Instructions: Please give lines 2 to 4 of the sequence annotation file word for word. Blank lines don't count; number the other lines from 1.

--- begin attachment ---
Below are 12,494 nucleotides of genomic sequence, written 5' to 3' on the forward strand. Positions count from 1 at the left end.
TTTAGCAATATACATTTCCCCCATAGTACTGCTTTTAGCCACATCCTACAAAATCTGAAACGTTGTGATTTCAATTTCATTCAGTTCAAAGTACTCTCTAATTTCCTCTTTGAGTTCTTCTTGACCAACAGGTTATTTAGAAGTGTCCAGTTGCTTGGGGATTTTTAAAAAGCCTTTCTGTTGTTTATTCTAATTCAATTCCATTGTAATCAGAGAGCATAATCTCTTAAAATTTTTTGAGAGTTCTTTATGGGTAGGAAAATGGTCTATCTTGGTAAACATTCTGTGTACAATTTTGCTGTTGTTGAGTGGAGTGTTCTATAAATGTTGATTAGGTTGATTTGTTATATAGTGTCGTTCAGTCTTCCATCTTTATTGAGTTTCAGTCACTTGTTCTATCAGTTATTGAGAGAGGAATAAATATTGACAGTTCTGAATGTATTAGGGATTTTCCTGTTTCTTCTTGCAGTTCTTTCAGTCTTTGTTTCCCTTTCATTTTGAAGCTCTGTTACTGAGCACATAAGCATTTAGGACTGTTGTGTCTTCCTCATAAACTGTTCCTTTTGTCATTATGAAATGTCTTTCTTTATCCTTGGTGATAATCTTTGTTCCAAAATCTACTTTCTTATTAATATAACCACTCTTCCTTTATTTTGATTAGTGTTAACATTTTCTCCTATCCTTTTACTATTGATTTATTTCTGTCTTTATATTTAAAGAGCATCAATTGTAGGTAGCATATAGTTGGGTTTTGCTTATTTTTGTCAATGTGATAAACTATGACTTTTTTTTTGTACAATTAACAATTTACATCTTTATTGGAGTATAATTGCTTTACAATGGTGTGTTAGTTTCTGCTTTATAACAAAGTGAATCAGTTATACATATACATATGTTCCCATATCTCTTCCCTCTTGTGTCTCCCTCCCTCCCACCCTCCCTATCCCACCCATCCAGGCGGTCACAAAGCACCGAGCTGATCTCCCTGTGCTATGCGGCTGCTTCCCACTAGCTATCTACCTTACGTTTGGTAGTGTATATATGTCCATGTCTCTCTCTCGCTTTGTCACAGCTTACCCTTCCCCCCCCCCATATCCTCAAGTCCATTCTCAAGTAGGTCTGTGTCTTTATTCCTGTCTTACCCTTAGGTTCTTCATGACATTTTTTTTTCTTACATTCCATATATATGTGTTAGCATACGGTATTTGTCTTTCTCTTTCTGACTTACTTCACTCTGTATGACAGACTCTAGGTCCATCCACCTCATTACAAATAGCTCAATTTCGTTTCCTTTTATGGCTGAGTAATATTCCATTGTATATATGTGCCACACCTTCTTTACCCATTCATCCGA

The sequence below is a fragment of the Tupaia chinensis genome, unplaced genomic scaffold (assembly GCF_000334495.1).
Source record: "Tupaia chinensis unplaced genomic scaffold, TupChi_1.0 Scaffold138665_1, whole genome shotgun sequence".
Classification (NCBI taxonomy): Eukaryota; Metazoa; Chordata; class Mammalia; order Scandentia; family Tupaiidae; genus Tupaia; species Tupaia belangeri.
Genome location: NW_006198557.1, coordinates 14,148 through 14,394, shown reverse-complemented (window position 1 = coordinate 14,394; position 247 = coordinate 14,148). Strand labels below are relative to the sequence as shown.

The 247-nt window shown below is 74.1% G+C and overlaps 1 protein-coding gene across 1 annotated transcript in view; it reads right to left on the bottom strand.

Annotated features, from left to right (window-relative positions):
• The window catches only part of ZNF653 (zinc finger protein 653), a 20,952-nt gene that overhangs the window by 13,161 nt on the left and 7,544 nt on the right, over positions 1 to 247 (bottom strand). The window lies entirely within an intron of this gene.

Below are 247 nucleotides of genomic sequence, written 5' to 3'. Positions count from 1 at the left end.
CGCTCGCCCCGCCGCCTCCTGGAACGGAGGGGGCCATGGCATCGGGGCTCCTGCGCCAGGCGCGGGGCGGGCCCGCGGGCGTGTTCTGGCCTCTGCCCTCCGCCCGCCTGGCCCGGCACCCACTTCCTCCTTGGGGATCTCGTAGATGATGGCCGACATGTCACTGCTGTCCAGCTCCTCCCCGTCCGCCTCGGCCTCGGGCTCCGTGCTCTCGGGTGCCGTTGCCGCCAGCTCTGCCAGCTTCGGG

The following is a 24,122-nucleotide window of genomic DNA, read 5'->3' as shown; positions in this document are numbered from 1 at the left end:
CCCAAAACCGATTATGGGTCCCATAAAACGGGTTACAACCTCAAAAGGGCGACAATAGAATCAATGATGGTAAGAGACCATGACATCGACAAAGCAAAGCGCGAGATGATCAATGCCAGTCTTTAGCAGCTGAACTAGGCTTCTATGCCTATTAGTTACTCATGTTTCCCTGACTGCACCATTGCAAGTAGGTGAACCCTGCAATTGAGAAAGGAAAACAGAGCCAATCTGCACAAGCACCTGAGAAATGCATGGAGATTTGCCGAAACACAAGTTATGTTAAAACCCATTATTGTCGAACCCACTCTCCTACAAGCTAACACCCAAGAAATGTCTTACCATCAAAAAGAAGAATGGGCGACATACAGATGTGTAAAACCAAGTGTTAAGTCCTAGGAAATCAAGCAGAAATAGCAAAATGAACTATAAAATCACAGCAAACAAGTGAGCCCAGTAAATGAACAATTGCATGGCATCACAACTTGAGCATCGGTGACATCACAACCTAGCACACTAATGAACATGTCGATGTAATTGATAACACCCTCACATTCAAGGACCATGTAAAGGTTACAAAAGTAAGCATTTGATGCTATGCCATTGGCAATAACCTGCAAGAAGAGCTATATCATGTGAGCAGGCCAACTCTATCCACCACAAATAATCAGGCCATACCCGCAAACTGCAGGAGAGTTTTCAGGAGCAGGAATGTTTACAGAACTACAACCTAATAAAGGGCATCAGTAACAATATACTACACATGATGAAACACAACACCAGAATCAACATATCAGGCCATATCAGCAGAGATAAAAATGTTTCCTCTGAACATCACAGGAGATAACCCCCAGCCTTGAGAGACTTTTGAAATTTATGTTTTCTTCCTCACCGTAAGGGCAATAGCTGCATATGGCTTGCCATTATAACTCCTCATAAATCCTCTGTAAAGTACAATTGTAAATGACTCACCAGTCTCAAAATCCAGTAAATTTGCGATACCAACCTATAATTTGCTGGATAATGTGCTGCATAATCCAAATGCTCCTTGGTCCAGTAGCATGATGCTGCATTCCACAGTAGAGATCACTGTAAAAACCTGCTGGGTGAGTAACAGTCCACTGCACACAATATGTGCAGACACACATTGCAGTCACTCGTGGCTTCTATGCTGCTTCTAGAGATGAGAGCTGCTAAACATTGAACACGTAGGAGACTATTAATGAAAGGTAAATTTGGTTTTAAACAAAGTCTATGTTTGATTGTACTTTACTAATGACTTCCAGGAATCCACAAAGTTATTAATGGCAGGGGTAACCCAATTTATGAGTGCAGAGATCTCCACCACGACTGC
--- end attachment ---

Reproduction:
TTTAGCAATATACATTTCCCCCATAGTACTGCTTTTAGCCACATCCTACAAAATCTGAAACGTTGTGATTTCAATTTCATTCAGTTCAAAGTACTCTCTAATTTCCTCTTTGAGTTCTTCTTGACCAACAGGTTATTTAGAAGTGTCCAGTTGCTTGGGGATTTTTAAAAAGCCTTTCTGTTGTTTATTCTAATTCAATTCCATTGTAATCAGAGAGCATAATCTCTTAAAATTTTTTGAGAGTTCTTTATGGGTAGGAAAATGGTCTATCTTGGTAAACATTCTGTGTACAATTTTGCTGTTGTTGAGTGGAGTGTTCTATAAATGTTGATTAGGTTGATTTGTTATATAGTGTCGTTCAGTCTTCCATCTTTATTGAGTTTCAGTCACTTGTTCTATCAGTTATTGAGAGAGGAATAAATATTGACAGTTCTGAATGTATTAGGGATTTTCCTGTTTCTTCTTGCAGTTCTTTCAGTCTTTGTTTCCCTTTCATTTTGAAGCTCTGTTACTGAGCACATAAGCATTTAGGACTGTTGTGTCTTCCTCATAAACTGTTCCTTTTGTCATTATGAAATGTCTTTCTTTATCCTTGGTGATAATCTTTGTTCCAAAATCTACTTTCTTATTAATATAACCACTCTTCCTTTATTTTGATTAGTGTTAACATTTTCTCCTATCCTTTTACTATTGATTTATTTCTGTCTTTATATTTAAAGAGCATCAATTGTAGGTAGCATATAGTTGGGTTTTGCTTATTTTTGTCAATGTGATAAACTATGACTTTTTTTTTGTACAATTAACAATTTACATCTTTATTGGAGTATAATTGCTTTACAATGGTGTGTTAGTTTCTGCTTTATAACAAAGTGAATCAGTTATACATATACATATGTTCCCATATCTCTTCCCTCTTGTGTCTCCCTCCCTCCCACCCTCCCTATCCCACCCATCCAGGCGGTCACAAAGCACCGAGCTGATCTCCCTGTGCTATGCGGCTGCTTCCCACTAGCTATCTACCTTACGTTTGGTAGTGTATATATGTCCATGTCTCTCTCTCGCTTTGTCACAGCTTACCCTTCCCCCCCCCCATATCCTCAAGTCCATTCTCAAGTAGGTCTGTGTCTTTATTCCTGTCTTACCCTTAGGTTCTTCATGACATTTTTTTTTCTTACATTCCATATATATGTGTTAGCATACGGTATTTGTCTTTCTCTTTCTGACTTACTTCACTCTGTATGACAGACTCTAGGTCCATCCACCTCATTACAAATAGCTCAATTTCGTTTCCTTTTATGGCTGAGTAATATTCCATTGTATATATGTGCCACACCTTCTTTACCCATTCATCCGA

The sequence below is a fragment of the Tupaia chinensis genome, unplaced genomic scaffold (assembly GCF_000334495.1).
Source record: "Tupaia chinensis unplaced genomic scaffold, TupChi_1.0 Scaffold138665_1, whole genome shotgun sequence".